Sept 19, 2017
Drone lifeguards will be patrolling Sydney beaches for sharks this summer
Last year there were 26 shark attacks recorded on Australian beaches, including two deaths.
Given that we aren’t going to stop swimming in the ocean anytime soon, and sharks continue to insist upon living in the water, a world-first drone system will be implemented across Sydney beaches this summer in order to detect sharks before they attack.
The Little Ripper drones have been developed by UTS and will be rolled out by Westpac. They are “battery powered, unmanned helicopters with autopilot capabilities, loaded with the UTS software system for aerial surveillance.”
UTS explains: “The system does real time analysis of overhead footage and information can be relayed immediately to emergency services, beach lifeguards, and water users for appropriate decision-making.”
So, while the drones won’t be dragging humans out of the jaws of dangers anytime soon, the advance monitoring systems should put some beach-goers at ease. At the very least, it’s good that we’ve gotten the robots onside early in the ongoing battle between man and shark.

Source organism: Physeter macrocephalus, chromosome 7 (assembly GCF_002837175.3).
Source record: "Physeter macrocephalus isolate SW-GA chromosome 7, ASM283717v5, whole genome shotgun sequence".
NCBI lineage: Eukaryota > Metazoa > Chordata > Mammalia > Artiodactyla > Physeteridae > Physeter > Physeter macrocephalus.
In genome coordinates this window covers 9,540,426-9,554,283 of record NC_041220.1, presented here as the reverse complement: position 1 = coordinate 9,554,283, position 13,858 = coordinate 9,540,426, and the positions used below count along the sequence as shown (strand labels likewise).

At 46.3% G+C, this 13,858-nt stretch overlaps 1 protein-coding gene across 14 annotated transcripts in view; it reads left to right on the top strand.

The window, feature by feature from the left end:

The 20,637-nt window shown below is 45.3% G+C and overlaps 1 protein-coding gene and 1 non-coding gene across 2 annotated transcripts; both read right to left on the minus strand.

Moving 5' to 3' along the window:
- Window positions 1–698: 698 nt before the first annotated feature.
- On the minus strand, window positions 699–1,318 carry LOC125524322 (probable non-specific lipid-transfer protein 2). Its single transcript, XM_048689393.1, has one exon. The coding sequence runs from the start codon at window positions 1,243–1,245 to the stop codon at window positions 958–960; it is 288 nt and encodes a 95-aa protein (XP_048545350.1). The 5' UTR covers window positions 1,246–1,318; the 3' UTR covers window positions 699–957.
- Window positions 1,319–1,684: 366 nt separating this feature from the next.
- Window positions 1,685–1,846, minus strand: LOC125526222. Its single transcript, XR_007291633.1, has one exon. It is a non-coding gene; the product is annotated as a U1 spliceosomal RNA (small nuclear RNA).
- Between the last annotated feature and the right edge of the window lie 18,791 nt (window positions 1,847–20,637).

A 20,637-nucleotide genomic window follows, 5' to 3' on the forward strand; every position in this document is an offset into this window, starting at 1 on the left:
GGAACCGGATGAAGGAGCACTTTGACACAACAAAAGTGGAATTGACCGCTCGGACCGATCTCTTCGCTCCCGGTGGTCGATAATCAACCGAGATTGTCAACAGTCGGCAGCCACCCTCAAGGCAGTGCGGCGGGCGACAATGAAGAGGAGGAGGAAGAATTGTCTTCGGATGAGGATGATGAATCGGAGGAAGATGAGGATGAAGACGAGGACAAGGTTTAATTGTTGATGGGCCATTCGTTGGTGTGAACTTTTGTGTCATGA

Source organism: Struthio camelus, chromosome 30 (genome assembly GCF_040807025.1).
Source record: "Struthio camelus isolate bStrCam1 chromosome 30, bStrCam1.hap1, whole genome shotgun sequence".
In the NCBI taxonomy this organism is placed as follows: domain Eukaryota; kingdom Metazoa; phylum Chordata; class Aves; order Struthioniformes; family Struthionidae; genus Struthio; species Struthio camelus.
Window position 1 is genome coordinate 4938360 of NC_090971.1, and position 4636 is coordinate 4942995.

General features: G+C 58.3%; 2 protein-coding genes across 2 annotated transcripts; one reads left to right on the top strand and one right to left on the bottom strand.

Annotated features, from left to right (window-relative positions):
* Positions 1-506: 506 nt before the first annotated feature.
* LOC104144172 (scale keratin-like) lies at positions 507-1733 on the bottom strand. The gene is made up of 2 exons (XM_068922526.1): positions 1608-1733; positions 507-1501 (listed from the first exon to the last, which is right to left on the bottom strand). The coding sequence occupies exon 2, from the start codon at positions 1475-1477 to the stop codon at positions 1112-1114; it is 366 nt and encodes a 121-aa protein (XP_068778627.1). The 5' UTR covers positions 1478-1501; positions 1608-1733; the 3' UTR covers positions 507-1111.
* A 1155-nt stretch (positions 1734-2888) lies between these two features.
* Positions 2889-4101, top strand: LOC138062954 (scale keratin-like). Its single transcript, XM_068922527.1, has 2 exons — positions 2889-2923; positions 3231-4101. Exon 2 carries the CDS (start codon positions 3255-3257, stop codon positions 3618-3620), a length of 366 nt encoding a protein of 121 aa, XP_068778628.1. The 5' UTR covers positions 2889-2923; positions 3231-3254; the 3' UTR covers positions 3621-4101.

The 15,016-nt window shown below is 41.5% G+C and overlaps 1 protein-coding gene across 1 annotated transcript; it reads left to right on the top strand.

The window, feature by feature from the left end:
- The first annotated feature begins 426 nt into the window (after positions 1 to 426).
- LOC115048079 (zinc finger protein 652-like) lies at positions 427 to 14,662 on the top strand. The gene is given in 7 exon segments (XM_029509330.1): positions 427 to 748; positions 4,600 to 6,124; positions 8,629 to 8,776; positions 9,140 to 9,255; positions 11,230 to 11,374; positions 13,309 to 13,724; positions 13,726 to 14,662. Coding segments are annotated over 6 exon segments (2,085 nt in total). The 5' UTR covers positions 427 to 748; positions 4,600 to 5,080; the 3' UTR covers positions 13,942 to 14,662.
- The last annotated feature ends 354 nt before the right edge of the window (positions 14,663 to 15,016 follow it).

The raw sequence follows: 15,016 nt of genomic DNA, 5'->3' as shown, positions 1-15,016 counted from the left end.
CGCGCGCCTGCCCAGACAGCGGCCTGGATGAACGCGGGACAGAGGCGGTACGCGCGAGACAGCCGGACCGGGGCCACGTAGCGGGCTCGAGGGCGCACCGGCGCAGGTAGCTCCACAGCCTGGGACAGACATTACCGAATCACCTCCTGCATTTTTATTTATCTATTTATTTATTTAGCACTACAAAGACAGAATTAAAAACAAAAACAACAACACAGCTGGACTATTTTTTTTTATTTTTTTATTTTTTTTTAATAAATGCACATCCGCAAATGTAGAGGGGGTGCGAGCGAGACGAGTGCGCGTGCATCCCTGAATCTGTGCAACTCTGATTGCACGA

“The automated system for detection and identification of sharks in particular, and marine life/objects more generally, was developed using cutting edge deep neural networks and image processing techniques,” said Professor Michael Blumenstein, Head of the School of Software in the Faculty of Engineering and IT.
“The system efficiently distinguishes and identifies sharks from other targets by processing video feeds that are dynamic, as well as images, where objects are static.
“The system will give an overhead warning to swimmers/surfers when a shark or a potential risk is detected, using an on-board megaphone attached to the drones. This cutting-edge AI system developed by UTS will create a positive impact for the public, making beach recreation much safer.”